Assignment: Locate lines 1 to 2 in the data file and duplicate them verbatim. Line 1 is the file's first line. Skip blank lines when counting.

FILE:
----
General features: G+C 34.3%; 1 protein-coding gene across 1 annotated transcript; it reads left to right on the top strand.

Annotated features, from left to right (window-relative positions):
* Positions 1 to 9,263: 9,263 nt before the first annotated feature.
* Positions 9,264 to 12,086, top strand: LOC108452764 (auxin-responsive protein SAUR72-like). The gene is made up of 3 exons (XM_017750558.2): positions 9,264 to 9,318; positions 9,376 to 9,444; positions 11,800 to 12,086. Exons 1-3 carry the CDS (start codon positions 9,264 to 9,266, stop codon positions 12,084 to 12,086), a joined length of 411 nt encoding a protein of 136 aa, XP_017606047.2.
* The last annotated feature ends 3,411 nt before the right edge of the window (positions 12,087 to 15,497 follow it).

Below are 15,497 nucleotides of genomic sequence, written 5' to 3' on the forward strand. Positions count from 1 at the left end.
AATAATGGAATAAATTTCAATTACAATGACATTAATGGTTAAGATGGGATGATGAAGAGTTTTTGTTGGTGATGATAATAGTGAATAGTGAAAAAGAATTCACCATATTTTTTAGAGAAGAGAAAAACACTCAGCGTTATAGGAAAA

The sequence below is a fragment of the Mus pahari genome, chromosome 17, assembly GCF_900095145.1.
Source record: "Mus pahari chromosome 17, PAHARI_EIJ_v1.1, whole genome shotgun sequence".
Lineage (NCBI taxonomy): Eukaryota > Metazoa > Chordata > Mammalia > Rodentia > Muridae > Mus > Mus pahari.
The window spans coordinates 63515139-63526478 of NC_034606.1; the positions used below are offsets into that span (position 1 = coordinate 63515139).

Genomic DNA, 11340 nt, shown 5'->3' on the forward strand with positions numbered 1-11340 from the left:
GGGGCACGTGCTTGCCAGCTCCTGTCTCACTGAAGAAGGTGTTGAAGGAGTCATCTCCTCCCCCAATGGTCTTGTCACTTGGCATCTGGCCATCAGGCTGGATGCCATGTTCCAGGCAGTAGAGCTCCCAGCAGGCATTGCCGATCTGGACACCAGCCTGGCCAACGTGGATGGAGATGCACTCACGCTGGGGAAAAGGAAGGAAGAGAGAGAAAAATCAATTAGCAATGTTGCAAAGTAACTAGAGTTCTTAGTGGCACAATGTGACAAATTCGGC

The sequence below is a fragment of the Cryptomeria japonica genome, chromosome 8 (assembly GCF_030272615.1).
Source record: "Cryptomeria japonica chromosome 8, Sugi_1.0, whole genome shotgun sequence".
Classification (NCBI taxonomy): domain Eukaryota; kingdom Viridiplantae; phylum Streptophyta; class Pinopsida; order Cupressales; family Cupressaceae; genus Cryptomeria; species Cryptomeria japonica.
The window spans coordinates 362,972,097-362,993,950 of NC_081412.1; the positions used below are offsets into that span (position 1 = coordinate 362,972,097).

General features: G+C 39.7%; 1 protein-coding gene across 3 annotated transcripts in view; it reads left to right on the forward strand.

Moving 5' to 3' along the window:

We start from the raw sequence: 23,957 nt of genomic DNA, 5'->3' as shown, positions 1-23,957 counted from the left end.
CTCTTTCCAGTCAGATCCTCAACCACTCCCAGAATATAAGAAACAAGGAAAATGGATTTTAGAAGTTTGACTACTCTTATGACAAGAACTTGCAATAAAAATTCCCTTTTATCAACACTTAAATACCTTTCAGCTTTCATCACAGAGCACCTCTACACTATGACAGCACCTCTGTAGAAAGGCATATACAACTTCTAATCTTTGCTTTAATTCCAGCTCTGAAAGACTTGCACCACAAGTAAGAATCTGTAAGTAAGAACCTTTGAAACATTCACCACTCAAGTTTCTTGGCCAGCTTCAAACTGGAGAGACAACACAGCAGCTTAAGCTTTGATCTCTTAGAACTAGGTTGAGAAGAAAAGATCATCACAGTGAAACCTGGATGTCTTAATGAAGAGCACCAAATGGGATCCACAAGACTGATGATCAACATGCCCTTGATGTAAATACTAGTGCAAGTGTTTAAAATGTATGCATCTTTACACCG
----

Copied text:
General features: G+C 34.3%; 1 protein-coding gene across 1 annotated transcript; it reads left to right on the top strand.

Annotated features, from left to right (window-relative positions):